China's central bank is set to raise rates once more this year, according to a snap Reuters poll on Thursday.


The Brazilian real has been the hottest currency of the four in recent months, having jumped more than 6 percent since the beginning of the year to reach a 12-year high of1.552 per dollar on July 4.

The Reuters poll found the real was expected to remain broadly unchanged at 1.57 by the end of July, then slip to 1. 60 in six months. In 12 months it will fall to 1.63, nearly 4 percent weaker than current levels.

However, that is a stronger outlook compared with the April BRIC FX poll. A $600 billion U.S. Treasury bond purchase program, known as QE2,has flooded world markets with capital and caused the dollar to weaken. The program ended on June 30.

Some of that money has been invested in Brazil, where the 12.25 percent benchmark rate and a growing economy offer much better returns than near zero interest rates in the United States and some other developed economies. Estimates for the real are based on how quickly investors and economists expect the liquidity injected into the financial system from QE2 to be drained and how fast U.S. interest rates will rise.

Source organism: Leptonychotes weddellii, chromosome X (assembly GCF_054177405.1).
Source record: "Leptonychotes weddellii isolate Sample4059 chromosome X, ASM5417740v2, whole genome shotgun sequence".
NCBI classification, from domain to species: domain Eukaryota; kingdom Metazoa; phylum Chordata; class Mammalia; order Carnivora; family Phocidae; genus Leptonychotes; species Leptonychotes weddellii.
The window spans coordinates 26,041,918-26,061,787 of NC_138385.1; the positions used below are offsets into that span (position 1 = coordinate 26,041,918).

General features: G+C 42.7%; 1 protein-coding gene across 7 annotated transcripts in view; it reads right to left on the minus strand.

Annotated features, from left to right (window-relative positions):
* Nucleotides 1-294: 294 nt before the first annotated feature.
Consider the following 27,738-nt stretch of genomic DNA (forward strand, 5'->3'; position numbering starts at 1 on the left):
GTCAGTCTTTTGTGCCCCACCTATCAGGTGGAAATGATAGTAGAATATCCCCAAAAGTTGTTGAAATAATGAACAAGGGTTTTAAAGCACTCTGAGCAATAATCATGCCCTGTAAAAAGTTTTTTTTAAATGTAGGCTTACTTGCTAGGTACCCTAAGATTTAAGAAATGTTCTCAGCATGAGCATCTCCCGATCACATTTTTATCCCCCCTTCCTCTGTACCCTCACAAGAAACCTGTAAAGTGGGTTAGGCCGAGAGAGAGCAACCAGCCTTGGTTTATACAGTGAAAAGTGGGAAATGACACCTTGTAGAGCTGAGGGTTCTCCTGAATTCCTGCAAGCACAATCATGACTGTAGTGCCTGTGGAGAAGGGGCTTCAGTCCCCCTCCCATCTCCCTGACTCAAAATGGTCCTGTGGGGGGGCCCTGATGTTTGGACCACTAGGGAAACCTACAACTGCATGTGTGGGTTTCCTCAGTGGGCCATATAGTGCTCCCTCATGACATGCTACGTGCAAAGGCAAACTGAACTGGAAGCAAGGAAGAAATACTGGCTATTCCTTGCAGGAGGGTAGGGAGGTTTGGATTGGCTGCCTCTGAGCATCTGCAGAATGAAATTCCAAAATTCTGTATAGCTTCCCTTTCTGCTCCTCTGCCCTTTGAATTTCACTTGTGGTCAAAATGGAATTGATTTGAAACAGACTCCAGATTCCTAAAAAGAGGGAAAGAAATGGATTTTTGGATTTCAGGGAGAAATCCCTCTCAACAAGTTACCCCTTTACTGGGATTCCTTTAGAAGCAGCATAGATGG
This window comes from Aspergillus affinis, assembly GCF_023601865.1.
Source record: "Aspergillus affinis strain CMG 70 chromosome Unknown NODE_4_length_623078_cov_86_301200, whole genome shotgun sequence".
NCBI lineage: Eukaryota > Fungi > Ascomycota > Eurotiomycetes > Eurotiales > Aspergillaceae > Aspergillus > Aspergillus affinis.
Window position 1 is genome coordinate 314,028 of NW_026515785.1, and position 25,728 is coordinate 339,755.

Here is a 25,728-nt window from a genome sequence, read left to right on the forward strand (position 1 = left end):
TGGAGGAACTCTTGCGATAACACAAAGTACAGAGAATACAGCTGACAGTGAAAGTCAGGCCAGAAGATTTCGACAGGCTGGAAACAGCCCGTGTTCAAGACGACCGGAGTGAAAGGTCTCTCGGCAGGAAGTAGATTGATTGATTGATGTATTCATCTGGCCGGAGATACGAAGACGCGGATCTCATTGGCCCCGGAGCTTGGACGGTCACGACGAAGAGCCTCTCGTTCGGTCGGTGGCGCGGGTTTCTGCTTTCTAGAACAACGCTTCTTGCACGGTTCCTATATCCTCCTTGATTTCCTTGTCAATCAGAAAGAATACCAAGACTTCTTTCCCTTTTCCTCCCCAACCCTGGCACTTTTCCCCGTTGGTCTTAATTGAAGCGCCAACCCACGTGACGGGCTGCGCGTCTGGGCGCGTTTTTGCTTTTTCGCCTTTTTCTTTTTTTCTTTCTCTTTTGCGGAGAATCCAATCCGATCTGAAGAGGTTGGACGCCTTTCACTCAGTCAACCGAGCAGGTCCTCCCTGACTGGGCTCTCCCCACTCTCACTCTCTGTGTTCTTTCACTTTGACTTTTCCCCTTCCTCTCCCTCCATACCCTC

The latest consensus shows U.S. rates won't rise until well into next year but not everyone is convinced.

"I think we can start seeing ... a pick-up in U.S. rates in three to six months," said Andre Ferreira, a partner at Futura Corretora, a Sao Paulo currency brokerage which expects the real to weaken to 1.65 by the end of the year.

Those who disagree on the value of the real, agree on where responsibility for changes lie. "The market is totally focused on U.S. liquidity and interest rates," said Diego Donadio, currency and interest-rate strategist at the Sao Paulo unit of BNP Paribas.

"We don't expect the U.S. to raise rates and reduce liquidity until sometime in 2012 and until that happens there is little that can happen to cause the real to seriously weaken." Donadio expects the real to strengthen marginally to 1.55 in 12 months. Few fear government threats to take measures to weaken the currency. President Dilma Rousseff faces rising political pressure to prevent the real's gains from undermining the competitiveness of Brazilian manufactured goods in export markets.